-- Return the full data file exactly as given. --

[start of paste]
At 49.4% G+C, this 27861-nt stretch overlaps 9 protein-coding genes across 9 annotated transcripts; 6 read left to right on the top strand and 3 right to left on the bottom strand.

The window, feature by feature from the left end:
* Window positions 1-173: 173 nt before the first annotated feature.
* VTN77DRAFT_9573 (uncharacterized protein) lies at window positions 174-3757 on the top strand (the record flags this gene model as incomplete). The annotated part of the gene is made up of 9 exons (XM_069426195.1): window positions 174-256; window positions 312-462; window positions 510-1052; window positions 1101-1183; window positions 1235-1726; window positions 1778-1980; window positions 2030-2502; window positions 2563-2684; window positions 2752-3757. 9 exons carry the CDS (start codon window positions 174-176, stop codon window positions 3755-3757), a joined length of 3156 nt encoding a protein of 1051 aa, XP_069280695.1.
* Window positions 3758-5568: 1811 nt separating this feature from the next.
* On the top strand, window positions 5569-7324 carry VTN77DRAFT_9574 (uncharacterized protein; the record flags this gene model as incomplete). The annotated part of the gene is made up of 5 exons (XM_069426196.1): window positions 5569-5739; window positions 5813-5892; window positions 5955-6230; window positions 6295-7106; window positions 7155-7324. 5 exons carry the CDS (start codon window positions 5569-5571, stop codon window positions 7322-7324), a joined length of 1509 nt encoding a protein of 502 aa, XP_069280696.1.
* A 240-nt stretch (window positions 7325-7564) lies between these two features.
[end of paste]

At 49.4% G+C, this 27861-nt stretch overlaps 9 protein-coding genes across 9 annotated transcripts; 6 read left to right on the top strand and 3 right to left on the bottom strand.

The window, feature by feature from the left end:
* Window positions 1-173: 173 nt before the first annotated feature.
* VTN77DRAFT_9573 (uncharacterized protein) lies at window positions 174-3757 on the top strand (the record flags this gene model as incomplete). The annotated part of the gene is made up of 9 exons (XM_069426195.1): window positions 174-256; window positions 312-462; window positions 510-1052; window positions 1101-1183; window positions 1235-1726; window positions 1778-1980; window positions 2030-2502; window positions 2563-2684; window positions 2752-3757. 9 exons carry the CDS (start codon window positions 174-176, stop codon window positions 3755-3757), a joined length of 3156 nt encoding a protein of 1051 aa, XP_069280695.1.
* Window positions 3758-5568: 1811 nt separating this feature from the next.
* On the top strand, window positions 5569-7324 carry VTN77DRAFT_9574 (uncharacterized protein; the record flags this gene model as incomplete). The annotated part of the gene is made up of 5 exons (XM_069426196.1): window positions 5569-5739; window positions 5813-5892; window positions 5955-6230; window positions 6295-7106; window positions 7155-7324. 5 exons carry the CDS (start codon window positions 5569-5571, stop codon window positions 7322-7324), a joined length of 1509 nt encoding a protein of 502 aa, XP_069280696.1.
* A 240-nt stretch (window positions 7325-7564) lies between these two features.